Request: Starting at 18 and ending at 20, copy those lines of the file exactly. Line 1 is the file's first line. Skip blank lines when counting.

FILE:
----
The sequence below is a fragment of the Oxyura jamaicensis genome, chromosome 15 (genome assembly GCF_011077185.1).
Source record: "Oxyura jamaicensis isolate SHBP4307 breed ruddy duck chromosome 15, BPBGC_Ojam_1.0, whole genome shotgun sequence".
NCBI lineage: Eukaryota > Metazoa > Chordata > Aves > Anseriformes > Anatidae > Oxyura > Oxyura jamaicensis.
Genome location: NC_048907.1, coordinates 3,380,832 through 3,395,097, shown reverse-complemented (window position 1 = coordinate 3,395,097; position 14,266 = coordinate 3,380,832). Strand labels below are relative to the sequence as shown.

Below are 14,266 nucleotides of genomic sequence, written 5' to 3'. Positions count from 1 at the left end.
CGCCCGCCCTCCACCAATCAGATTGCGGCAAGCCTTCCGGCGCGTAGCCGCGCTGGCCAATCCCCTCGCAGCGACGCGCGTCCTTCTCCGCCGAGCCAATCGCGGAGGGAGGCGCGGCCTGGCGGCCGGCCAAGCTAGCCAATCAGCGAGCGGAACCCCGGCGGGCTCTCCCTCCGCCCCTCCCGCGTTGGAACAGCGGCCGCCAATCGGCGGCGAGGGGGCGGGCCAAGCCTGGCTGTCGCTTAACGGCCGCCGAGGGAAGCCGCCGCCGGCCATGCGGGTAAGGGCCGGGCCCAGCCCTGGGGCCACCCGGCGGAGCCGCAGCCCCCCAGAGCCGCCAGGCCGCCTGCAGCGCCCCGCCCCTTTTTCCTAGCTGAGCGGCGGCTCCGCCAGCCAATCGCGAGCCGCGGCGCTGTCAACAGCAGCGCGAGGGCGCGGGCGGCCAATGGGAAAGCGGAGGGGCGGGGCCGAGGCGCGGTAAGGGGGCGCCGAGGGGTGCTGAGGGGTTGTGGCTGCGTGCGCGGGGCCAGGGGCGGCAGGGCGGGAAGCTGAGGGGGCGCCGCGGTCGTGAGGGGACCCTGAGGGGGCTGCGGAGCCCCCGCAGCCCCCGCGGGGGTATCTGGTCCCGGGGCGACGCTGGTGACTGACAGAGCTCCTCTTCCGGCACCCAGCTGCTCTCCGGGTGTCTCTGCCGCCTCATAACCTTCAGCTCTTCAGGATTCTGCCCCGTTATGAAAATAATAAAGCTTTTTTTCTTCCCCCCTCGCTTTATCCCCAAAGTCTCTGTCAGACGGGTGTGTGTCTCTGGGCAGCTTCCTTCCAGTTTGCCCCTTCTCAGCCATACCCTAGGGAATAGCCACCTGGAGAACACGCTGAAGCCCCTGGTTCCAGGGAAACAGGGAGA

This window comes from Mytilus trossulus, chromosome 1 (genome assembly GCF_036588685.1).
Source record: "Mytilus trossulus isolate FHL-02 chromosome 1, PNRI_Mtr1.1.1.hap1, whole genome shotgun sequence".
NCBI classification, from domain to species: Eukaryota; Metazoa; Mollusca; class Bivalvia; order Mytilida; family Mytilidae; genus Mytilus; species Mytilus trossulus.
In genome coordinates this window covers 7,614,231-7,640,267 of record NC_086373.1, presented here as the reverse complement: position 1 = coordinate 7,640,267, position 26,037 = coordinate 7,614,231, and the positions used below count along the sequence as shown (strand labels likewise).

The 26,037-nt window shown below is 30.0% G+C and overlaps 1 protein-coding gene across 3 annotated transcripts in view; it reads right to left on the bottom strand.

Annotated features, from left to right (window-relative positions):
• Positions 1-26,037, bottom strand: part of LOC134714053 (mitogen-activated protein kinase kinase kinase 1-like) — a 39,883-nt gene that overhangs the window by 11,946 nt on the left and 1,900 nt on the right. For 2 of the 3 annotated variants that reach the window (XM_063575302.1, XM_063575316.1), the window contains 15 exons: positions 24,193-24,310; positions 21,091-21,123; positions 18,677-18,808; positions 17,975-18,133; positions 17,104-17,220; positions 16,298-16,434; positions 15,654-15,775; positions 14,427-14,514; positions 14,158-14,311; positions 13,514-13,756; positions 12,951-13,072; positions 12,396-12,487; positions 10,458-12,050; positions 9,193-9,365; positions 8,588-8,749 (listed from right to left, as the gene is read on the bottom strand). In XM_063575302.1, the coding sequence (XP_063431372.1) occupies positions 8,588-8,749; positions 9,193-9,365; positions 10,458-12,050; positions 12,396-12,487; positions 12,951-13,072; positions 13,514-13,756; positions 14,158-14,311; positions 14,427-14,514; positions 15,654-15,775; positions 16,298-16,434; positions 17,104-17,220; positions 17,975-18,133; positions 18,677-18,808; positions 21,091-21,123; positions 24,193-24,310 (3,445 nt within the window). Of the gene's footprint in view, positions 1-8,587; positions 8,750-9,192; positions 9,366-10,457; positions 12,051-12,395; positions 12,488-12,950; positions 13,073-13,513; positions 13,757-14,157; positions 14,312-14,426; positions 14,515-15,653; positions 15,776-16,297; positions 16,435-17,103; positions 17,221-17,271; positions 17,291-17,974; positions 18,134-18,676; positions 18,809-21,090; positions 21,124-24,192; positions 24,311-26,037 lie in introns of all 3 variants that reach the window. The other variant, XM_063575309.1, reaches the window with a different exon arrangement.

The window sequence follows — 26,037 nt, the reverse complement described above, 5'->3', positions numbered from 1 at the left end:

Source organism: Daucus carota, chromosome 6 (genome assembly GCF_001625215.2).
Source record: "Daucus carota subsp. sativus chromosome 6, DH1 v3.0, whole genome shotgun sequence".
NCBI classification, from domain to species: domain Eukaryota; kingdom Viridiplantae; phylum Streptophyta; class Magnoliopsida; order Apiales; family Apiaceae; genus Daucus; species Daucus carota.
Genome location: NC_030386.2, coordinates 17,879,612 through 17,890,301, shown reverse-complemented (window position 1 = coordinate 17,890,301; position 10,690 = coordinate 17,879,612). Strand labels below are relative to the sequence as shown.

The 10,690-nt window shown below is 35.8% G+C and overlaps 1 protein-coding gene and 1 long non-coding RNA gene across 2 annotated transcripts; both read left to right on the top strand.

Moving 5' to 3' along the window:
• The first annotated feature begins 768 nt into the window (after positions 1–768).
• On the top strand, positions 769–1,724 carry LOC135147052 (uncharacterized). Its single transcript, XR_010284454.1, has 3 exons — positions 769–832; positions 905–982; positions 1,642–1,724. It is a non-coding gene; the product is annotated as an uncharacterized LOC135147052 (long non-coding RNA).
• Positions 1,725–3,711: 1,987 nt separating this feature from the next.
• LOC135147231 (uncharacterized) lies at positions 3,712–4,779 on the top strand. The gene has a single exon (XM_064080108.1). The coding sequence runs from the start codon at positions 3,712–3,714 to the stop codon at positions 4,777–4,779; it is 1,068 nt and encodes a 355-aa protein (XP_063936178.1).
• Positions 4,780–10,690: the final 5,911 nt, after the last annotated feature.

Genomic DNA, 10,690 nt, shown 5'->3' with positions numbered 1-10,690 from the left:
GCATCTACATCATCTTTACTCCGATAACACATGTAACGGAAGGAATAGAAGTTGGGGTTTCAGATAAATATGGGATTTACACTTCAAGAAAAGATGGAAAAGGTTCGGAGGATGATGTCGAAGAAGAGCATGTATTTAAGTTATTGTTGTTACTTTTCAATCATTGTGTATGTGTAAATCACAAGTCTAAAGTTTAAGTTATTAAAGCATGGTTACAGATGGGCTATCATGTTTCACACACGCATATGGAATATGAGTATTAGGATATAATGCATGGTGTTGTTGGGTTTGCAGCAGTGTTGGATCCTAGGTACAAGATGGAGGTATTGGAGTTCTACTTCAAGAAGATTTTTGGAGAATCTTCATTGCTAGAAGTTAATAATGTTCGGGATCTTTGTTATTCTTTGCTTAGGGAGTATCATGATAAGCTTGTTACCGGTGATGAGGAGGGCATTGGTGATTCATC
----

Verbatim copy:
Genome location: NC_030386.2, coordinates 17,879,612 through 17,890,301, shown reverse-complemented (window position 1 = coordinate 17,890,301; position 10,690 = coordinate 17,879,612). Strand labels below are relative to the sequence as shown.

The 10,690-nt window shown below is 35.8% G+C and overlaps 1 protein-coding gene and 1 long non-coding RNA gene across 2 annotated transcripts; both read left to right on the top strand.

Moving 5' to 3' along the window: